“That’s probably the new data source that I’m most excited about,” Boldry said.
A groundbreaking new way to measure ridership
One big innovation in the PlacesForBikes ratings is worth lingering on. Instead of comparing bike commuting rates the simplest possible way — the percentage of workers who live within city limits who report commuting mostly by bike on a random week — it introduces a much smarter way to weigh commuting rates against each other.
It’s the brainchild of Nathan Wilkes, a street designer and planner in Austin, Tex., who developed this method as a better way to track his own city’s progress.
First, the method doesn’t penalize cities like New York or Boston for having lots of transit or foot commuting. Instead of measuring bike commuters as a share of all commuters, it compares bike commuters to the number of car commuters.
Second, the method doesn’t penalize cities like Indianapolis or Tucson for having far-flung city limits that happen to include suburban-style neighborhoods.
“It came to me working in Austin for years,” Wilkes said. “For a large city, the best way to increase your mode share would be to de-annex.”
Wilkes’s alternative, which we’ve used in these ratings, starts from the assumption that every city has a biking core — and the further people live from it, the less likely they are to bike. According to tract-level data in the American Community Survey, that’s more or less true.
“I compiled ACS for every Census tract in the entire country,” Wilkes said. “And when you look at the cumulative mode share from the highest bicycle mode shares to the lowest mode shares in every single city, every single city has a remarkably similar decay.”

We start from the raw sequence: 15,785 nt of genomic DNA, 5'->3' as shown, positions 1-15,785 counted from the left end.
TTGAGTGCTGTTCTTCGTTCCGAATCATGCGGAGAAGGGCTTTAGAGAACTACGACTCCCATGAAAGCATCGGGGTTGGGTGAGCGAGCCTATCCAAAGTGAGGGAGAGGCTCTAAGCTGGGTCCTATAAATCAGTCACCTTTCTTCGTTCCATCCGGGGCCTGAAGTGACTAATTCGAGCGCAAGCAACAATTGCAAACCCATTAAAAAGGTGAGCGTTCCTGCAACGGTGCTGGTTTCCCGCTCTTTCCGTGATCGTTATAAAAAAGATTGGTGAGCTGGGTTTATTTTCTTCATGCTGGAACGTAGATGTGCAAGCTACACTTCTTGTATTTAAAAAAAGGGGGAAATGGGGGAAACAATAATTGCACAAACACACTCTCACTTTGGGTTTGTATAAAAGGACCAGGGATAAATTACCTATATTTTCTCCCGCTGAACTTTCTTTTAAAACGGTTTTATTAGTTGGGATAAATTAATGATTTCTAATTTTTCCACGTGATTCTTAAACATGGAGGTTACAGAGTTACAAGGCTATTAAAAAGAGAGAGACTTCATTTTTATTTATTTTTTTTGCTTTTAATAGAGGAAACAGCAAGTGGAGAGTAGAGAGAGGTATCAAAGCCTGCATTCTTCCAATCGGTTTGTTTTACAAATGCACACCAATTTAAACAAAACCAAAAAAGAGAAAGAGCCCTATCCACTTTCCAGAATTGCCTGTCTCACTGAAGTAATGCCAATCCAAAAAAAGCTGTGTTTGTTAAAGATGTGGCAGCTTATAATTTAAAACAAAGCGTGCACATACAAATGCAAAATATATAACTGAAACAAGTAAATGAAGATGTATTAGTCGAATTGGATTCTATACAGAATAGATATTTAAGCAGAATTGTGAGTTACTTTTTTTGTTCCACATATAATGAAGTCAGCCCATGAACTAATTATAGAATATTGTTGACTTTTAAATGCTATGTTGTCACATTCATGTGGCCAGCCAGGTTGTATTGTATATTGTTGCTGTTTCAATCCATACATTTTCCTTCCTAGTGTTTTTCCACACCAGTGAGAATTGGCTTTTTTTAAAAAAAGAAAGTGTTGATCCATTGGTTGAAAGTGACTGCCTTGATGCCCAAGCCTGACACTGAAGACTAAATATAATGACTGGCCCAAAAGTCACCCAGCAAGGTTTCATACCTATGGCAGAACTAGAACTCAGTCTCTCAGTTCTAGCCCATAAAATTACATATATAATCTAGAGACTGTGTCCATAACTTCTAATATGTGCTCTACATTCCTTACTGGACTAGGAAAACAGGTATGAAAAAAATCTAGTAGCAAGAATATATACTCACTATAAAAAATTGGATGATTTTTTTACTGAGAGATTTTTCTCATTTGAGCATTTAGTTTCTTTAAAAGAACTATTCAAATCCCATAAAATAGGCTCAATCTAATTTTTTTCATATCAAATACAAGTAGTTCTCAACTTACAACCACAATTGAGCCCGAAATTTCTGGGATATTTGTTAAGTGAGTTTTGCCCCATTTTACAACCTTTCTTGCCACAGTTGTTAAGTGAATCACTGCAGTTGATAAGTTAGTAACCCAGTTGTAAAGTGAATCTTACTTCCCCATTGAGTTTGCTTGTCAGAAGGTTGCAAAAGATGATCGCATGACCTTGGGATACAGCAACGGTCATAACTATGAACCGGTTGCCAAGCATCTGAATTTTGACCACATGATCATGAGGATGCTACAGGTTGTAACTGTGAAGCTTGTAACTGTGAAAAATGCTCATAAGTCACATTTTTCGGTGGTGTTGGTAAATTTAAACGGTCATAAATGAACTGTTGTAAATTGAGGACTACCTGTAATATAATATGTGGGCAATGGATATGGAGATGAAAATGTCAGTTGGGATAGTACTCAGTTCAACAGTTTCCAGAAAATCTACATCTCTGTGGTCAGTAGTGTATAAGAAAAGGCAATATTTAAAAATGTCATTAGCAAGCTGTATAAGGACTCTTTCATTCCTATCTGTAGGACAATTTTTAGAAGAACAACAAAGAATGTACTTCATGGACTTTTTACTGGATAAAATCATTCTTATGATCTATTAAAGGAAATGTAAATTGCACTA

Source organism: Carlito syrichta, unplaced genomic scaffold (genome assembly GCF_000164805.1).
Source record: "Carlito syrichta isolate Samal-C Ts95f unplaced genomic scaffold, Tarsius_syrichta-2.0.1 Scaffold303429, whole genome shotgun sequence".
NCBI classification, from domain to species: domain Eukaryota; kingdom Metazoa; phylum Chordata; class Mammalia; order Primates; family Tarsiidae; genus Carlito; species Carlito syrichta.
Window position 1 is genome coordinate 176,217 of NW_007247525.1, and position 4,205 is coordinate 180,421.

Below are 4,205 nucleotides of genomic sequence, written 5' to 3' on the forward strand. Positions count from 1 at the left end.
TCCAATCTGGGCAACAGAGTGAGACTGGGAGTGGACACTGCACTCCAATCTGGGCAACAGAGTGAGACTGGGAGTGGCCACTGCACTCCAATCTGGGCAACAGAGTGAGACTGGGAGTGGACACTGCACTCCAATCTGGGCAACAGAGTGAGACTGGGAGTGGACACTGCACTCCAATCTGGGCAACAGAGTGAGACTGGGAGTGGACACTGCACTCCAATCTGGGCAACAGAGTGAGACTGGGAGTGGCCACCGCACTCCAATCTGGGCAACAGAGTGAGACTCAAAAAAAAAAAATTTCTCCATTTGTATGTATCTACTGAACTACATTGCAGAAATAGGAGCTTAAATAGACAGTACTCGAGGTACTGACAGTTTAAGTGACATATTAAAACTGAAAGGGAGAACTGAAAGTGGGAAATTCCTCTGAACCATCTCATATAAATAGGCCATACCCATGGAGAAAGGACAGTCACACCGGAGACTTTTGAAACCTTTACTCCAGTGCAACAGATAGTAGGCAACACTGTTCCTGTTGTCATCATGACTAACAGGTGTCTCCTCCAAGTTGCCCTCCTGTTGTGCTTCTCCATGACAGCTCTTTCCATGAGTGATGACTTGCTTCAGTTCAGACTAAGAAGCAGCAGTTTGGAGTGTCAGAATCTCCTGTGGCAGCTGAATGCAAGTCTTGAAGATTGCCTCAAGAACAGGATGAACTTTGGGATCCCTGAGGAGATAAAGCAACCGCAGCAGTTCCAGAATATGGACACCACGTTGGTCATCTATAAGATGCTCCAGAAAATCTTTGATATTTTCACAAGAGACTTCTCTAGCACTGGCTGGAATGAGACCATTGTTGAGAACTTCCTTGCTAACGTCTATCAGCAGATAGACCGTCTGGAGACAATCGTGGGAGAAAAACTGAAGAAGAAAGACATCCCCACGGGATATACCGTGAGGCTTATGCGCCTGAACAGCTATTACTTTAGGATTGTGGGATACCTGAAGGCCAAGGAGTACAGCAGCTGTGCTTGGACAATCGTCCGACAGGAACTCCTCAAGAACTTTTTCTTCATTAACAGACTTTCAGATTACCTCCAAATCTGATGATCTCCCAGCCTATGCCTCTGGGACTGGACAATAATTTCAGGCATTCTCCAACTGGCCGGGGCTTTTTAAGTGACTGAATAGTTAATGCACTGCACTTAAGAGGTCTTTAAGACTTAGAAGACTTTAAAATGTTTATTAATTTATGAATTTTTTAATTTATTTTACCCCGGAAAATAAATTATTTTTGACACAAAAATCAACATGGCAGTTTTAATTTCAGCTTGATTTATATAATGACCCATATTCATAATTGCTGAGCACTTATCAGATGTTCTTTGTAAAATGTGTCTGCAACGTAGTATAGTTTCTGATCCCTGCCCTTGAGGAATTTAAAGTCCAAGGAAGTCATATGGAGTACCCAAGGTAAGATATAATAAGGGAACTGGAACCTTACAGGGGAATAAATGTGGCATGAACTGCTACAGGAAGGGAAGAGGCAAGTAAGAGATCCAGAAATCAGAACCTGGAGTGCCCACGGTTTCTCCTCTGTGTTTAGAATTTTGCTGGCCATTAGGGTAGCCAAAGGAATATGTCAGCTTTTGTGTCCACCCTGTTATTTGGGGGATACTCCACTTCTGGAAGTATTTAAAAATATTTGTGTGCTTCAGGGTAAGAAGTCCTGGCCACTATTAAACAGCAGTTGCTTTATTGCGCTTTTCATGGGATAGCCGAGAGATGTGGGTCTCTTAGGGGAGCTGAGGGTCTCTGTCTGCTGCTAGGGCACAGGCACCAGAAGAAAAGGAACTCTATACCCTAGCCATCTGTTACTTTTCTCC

But in the best bike cities, distance from the “biking core” matters less. We score cities not only by how much biking there is their core, but also how much biking there is one mile away, two miles away and so on. This removes city borders as a factor.
“You can essentially compare how that city is performing at each of those slices when compared to the idealized city,” Wilkes said.
A rating system designed to be used
If the PlacesForBikes rating system has been designed for anyone, it’s for people like Julie Christensen.
“We have about $1.5 million dollars per year here in Tallahassee allocated in the next 20 years for bike improvements,” said Christensen, a senior planner in Florida’s capital city. “I really think it’s going to show us where connections are lacking and identify areas for investment and improvement.”
Durham, N.C., pedestrian and bicycle coordinator Dale McKeel said he’s hoping the system will help Durham track itself against the cities it competes with for jobs and migrants.
“I think it will help us measure the quality of our network and see how we’re doing compared to some of our peer cities,” he said.
In Ferndale, Mich., a close-in suburb of Detroit that covers just four square miles of land, planning manager Justin Lyons said it’s hard to track the success of bike network investments simply by counting bikes, because so many trips cross into neighboring jurisdictions.
“We’re much smaller than a lot of cities that are making these types of investments,” said Lyons. “Measuring the impact of everything we do to the city is a little bit tough to track.”
The PlacesForBikes system, he said, could help with that.
Tim Blumenthal, president of PeopleForBikes, said he expects the new rating system to evolve and to keep incorporating better data as years go by.
He also wanted to acknowledge something else: The fact that in this five-star rating system, not a single U.S. city has currently earned more than three.
“We’re grading, ultimately, on a global scale — we’re not giving five stars or As to cities that aren’t consistently appealing for anybody who wants to ride a bike,” he said. “And the truth is that there aren’t any U.S. cities that consistently meet those criteria. And as much as it might hurt not to have any superstars, that’s honest.”